Call me VORPy. I believe that “most valuable” means that you were the best in that year. I do not think it’s rational to expect great players to be able to turn turd-ish teammates into 30HR-threats. And I like pie.
So please keep all of these things in mind as I take my crack at my list of MVP-worthy players in the AL and NL. And if any hate mail results from this, I will not read it unless it is accompanied by a slice of pie.
#4: Dustin Pedroia – I don’t know if I have a bias for or against Pedroia. For one, he’s a Red Sox which is a negative (ducking as Sarah justifiably takes a digital swing at my head across the vast world of the interwebs). On the other hand, he’s about my size and as such is totally relatable. Plus, as a former second baseman myself, I appreciate how deftly he handles the position. So I think those two irrational sides cancel each other out. What we’re left with is a guy tied for sixth in AL Win Shares and third in Runs Created despite the fact that he plays a skill position.
#3: Roy Halladay – In a year where no AL hitter distinctively separated himself from the pack, I think it’s only right to recognize what Halladay did. Although Cliff Lee beat him for the ERA and Wins titles, Halladay was right behind him. But what puts Doc over the top is how well he performed over so many innings. His 2.78 ERA is only fully appreciated when one considers the fact that Halladay threw 22.67 more innings than any other pitcher in the AL. That’s over three more games total than Lee who’s second on that list. I don’t know about you, but I like the idea of having a guy with such a low ERA pitching instead of a crappy bullpen. How’s that for value? It should also be mentioned that Halladay finished third in strikeouts, fifth in hits allowed per nine, third in walks per nine, and of course, racked up Complete Games.
#2: Joe Mauer – It’s not just that he has a “very pretty” OBP. He led the AL in Win Shares. I don’t know when was the last time a catcher accomplished this. And while it may be odd for an MVP-candidate to have less than 10 HRs, the man still slugged .451 playing half his games in the Metrodome, which was one of the worst places for hitters in 2008. And with his second batting title in three years, he’s now the first catcher in the American League history to win two of those. The first catcher to win one AL batting title was, of course, Joe Mauer in 2006. Plus, Mauer also led the league in WPA (Win Probability Added) and led all catchers in defensive Win Shares this year as well.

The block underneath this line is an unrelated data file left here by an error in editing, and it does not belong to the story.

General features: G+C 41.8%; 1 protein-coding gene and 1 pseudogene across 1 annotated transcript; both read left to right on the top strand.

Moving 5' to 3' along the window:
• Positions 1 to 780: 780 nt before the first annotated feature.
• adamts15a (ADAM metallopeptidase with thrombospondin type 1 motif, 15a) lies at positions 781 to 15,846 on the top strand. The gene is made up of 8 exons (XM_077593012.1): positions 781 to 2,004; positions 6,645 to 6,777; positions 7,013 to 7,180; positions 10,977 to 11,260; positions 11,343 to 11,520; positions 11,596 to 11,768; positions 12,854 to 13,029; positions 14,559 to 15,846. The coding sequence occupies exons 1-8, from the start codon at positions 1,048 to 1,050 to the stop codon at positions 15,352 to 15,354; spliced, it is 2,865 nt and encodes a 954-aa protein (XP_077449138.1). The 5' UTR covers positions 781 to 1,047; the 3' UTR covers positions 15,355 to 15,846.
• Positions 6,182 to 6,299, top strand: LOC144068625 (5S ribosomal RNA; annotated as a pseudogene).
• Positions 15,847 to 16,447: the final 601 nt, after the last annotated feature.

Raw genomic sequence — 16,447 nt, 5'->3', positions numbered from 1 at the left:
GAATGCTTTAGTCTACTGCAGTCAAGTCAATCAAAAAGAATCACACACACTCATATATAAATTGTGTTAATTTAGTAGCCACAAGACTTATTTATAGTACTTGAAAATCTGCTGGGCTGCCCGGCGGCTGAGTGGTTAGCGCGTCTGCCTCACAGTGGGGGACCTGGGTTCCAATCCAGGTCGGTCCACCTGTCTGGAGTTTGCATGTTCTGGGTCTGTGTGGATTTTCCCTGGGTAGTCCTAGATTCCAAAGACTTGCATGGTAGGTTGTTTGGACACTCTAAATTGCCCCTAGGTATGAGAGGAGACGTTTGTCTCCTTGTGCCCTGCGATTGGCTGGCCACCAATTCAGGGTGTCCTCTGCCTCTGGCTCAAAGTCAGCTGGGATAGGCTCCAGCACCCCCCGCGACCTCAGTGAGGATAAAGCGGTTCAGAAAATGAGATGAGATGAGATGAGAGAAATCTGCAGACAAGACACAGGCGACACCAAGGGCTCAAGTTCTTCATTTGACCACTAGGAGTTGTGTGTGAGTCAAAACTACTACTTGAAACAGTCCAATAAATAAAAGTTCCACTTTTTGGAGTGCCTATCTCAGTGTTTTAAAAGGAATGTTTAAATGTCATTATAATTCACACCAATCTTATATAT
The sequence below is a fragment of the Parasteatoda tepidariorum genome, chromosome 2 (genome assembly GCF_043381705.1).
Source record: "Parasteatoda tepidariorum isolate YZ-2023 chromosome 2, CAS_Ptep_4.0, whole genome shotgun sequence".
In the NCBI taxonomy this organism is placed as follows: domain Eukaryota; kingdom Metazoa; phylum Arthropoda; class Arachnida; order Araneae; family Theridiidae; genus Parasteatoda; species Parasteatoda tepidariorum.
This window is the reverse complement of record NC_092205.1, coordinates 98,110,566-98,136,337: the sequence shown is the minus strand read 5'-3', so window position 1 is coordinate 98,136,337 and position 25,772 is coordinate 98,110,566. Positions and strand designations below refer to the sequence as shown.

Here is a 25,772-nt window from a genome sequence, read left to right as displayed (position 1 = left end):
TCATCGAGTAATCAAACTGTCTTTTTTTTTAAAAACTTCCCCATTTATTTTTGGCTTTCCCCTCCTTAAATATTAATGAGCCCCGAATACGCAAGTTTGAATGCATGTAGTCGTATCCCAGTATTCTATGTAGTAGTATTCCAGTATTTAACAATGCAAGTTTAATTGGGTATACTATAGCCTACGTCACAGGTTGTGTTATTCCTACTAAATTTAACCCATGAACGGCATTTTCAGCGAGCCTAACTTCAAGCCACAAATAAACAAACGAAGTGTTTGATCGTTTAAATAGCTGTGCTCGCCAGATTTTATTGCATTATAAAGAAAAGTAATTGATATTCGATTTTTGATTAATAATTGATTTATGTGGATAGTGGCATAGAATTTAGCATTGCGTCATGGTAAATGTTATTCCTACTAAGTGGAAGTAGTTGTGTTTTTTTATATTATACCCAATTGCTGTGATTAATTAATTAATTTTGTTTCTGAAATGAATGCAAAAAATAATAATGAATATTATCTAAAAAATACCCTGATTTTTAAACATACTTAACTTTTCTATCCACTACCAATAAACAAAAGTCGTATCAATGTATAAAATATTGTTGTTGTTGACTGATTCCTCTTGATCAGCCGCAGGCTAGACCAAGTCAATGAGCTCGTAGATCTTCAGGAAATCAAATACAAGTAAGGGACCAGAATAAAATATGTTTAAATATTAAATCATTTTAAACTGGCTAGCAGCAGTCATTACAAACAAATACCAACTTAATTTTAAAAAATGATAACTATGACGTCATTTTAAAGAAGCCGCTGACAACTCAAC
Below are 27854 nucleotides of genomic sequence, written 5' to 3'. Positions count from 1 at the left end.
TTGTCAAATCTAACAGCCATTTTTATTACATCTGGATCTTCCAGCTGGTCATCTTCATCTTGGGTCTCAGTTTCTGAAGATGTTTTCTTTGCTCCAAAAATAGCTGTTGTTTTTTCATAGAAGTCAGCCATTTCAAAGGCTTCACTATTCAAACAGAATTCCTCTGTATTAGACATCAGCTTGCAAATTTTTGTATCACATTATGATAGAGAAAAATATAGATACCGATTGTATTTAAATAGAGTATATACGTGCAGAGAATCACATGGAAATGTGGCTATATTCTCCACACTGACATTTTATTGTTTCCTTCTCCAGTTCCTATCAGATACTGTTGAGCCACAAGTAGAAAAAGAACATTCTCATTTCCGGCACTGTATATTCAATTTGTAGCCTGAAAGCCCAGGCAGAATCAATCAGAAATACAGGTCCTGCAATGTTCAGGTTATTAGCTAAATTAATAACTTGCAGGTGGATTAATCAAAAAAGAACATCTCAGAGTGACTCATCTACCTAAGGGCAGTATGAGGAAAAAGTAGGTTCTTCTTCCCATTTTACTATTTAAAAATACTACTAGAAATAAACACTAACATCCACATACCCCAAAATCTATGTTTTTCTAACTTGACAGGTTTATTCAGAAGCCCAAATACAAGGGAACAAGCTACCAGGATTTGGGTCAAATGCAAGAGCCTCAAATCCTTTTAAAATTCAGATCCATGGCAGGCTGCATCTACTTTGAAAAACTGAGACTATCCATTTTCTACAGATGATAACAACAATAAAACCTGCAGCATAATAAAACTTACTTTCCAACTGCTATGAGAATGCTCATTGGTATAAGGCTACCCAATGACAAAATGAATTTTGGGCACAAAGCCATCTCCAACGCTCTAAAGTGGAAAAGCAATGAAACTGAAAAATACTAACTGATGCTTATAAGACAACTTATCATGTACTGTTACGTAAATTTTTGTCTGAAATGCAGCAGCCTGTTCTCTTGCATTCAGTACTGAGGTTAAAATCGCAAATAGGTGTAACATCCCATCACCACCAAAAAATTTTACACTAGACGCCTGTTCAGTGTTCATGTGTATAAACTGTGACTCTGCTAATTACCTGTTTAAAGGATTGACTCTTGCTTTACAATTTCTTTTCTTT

#1: Grady Sizemore – Is there anything this man can’t do well? Power (sixth in HRs), plate patience (third in walks), base stealing skills (38 SBs in 43 attempts), and defense (4th in Revized Zone Rating among CFers and second in Out of Zone plays made). Add it all up and you get just a great centerfielder who finished fourth in Win Shares and second in VORP, which doesn’t even counting his strong defensive contributions.
#4: Carlos Beltran – If you think that I did a top 4 instead of a top 3 just so that I can get Beltran on this list (say it with me in your best Ed McMahon voice!), you – are – co-rrrrect, sir!!! I’m actually beginning to worry about my propensity to blabber on about this guy. Despite his HR total being lower this year, he still hit well enough to finish in the top 10 in VORP, Runs Created, and extra-base hits. He was third in Win Shares and sixth in walks. And we haven’t even begun to talk about his baserunning skills and defense in center. Although he was only 7th in Revized Zone Rating among NL CFers, he more than makes up for it by easily making the most Out of Zone plays (seriously, it’s not even close).
#3: Lance Berkman – I think it’s odd how little attention has been paid to the Big Puma. Top-5 in BA, OBP, SLG, Runs Scored, Adjusted OPS, Runs Created, Extra Base Hits, and in doing all this also ended up with the most Win Shares in the National League. Played a great first base to boot. It’s really not his fault that Brad Ausmus OPSed BELOW .600. He was a player having a great season on a mediocre team.
#2: Hanley Ramirez – This one hurts. How could I possibly put Han-Ram over Beltran? He deserves it, that’s why. Offensively, Ramirez had a similar season as he did in 2007 – a bit better in OBP, a bit worse in SLG. Didn’t come all that close in SBs, but increased his homerun output. But what I appreciated most about him this year was how much better he had become defensively. His Revised Zone Rating improved dramatically from .773 to .840 (god-awful to very good), and was seventh in Out of Zone. Last year, the only knock I had on him was his defense. Now, I got nothing. He hit 33 HRs. No other shortstop in MLB came close (Hardy was second with 24). He OPSed .940. No other shortstop was even within .100 points of the guy. He’s undoubtedly the best SS in baseball.
#1: Albert Pujols – I know. Ho-hum. But no matter how contrarian I may want to be sometimes, there’s just no way I can deny Pujols this. And that’s all I have to say about that.